(Bloomberg Opinion) -- Do people really move because they think their state income taxes are too high? It’s been a longstanding debate. Finally, a recent report from the Tax Foundation provides some compelling evidence that yes, they do.
The right-leaning group analyzed data from the Internal Revenue Service that compares the addresses for tax returns filed for tax years 2018 and 2019. These are returns that were sent to the IRS starting in 2019 up until July 15, 2020 (because taxpayers were granted a three-month extension during the pandemic for their 2019 returns).
It's among the most comprehensive data I've seen covering relatively recent moves — encompassing some 150 million taxpayers who filed a return, along with their adjusted gross incomes.
The Tax Foundation focused on three categories: Top marginal individual income tax rates, tax code structure, and state and local tax collections per capita — in other words, a state’s total tax coffer (income tax plus other taxes like property tax and sales tax collected) divided by population.
By all three measures, the states experiencing the largest net inflows of taxpayers were lower-tax states. They had among the lowest top marginal rates, below-average state and local tax collections, and what the foundation deems “well-structured” tax codes. While many factors can spur a person to move, taxes seem to be part of the decision for many, with no- or low-tax states consistently the biggest winners.
Notably, seven of the 10 states that experienced the largest gains in taxpayers either had zero income tax or top rates below the national median during the time period. Now, nine of those states either have no income tax, a flat income tax, or plan to move to one. Likewise, the states that saw the biggest net losses of taxpayers were all states with relatively high tax burdens: New York, California, Illinois, Massachusetts and New Jersey. I wouldn't do this myself, but hey, I live in one of those high-tax states.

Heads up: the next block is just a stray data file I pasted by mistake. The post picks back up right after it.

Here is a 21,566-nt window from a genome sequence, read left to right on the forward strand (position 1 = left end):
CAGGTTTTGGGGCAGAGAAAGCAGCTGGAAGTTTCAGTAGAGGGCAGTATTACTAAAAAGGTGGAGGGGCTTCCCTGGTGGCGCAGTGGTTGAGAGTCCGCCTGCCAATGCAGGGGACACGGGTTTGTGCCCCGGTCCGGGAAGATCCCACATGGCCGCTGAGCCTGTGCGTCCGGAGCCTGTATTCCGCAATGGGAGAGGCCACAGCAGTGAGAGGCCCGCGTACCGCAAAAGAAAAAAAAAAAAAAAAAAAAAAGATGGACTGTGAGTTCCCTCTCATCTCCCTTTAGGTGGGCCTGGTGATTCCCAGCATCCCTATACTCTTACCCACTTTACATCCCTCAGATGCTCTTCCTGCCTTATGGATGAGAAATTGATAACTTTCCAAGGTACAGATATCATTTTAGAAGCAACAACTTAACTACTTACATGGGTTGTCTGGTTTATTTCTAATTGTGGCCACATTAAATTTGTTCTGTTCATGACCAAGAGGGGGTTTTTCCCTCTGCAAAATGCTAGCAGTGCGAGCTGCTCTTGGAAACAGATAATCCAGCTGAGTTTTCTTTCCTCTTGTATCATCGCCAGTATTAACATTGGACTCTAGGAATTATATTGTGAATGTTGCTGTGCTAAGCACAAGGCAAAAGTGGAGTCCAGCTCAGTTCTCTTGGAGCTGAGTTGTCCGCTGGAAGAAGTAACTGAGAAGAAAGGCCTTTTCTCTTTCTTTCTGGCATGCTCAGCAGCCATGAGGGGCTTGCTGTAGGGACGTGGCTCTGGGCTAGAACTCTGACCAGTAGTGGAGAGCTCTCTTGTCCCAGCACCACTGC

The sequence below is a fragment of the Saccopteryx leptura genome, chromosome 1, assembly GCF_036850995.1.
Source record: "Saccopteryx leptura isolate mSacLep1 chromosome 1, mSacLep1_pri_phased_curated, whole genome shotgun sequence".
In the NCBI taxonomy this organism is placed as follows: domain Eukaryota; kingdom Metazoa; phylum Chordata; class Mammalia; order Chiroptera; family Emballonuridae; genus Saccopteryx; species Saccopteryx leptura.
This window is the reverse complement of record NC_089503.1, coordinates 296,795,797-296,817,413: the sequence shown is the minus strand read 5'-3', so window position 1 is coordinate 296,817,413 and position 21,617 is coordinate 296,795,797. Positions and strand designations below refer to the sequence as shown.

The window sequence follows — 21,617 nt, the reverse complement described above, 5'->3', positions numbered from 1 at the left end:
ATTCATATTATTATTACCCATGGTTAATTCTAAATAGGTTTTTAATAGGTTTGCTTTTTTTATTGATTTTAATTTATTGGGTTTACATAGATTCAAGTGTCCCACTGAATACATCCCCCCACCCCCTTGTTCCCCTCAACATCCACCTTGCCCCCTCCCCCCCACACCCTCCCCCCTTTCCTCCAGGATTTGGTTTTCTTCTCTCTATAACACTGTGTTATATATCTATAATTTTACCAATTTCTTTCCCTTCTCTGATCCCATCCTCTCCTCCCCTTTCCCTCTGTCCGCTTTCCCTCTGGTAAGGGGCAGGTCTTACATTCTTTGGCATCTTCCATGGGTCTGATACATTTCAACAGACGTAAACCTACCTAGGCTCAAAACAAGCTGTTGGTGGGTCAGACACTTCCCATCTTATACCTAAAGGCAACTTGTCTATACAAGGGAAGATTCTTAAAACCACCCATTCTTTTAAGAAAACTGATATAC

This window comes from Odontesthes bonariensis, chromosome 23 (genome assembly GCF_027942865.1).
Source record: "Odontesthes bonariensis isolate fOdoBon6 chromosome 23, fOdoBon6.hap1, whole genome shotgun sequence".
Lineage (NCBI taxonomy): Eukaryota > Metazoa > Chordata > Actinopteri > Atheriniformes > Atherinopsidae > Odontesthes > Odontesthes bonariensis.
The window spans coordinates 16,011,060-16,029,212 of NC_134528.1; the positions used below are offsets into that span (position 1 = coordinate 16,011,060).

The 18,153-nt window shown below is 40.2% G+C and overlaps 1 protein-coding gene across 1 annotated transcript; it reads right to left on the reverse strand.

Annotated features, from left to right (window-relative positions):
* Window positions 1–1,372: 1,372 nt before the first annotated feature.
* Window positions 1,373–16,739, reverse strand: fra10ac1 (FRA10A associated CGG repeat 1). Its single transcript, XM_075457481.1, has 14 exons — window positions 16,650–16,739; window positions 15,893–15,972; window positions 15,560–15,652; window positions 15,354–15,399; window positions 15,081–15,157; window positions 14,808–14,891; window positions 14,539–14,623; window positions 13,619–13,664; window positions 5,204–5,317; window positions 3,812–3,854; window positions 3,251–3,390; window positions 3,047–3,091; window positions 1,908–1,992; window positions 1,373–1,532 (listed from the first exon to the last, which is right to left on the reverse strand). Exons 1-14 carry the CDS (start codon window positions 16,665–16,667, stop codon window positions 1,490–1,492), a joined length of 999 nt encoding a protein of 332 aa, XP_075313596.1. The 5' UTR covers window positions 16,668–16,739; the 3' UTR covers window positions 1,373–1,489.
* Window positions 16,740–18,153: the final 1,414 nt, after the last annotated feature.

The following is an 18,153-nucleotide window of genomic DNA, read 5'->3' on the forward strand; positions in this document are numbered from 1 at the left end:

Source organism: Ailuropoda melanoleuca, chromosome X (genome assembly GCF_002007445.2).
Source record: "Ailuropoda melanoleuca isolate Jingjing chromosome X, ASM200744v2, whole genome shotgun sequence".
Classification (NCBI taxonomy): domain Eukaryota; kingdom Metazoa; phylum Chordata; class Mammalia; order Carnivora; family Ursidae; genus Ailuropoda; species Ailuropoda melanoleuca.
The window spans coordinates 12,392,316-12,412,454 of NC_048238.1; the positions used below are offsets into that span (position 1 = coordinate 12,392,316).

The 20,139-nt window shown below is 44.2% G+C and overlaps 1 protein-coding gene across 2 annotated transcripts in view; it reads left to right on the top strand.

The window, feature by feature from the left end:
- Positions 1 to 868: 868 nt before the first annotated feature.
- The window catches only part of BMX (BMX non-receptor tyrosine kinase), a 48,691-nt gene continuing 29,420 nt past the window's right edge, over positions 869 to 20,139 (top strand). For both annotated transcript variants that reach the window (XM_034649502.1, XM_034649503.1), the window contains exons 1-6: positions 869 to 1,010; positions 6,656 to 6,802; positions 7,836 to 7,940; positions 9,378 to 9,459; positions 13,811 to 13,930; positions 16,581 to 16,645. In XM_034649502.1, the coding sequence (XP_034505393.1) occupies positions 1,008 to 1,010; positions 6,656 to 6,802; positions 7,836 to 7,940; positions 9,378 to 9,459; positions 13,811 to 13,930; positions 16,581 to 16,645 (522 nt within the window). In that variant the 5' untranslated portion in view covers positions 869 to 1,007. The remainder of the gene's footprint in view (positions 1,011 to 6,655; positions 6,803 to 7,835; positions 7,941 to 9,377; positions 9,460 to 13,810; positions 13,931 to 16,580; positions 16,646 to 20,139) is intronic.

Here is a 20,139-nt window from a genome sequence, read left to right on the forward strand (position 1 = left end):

Zeroing in on higher-earning taxpayers, or those with taxable incomes of at least $200,000, shows that the top three favored spots to move to were Florida, Texas and Arizona. Florida and Texas don’t have state income taxes, and Arizona plans to move to a flat-rate individual income tax next year.
Are these moves short-sighted? After all, when other taxes are taken into account, such as property, sales and excise taxes, Texas and Arizona are more middle-of-the-pack. And salaries in New York, California, Massachusetts and New Jersey tend to be higher than incomes in the lower-tax states.
Katherine Loughead, a senior policy analyst at the Tax Foundation who wrote the report, agrees that the state income tax seems to be driving the decision for movers more than any other tax. Even if taxpayers grumble about property taxes, they’re more likely to feel the benefit directly of paying higher property taxes, say for good public schools, than they are with high income tax rates.
Still, there are outliers. South Carolina was No. 5 for attracting wealthy taxpayers, yet it still imposes a graduated individual income tax rate topping out at 7%. Virginia lost high earners despite having a relatively run-of-the-mill top marginal rate of 5.75%.
No one likes to feel like they’re getting a raw deal, especially when it comes to the taxman, but focusing too narrowly on avoiding income taxes can backfire. Just ask New York transplants in Florida dealing with the costly Hurricane Ian aftermath.
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To contact the author of this story:
Alexis Leondis at [email protected]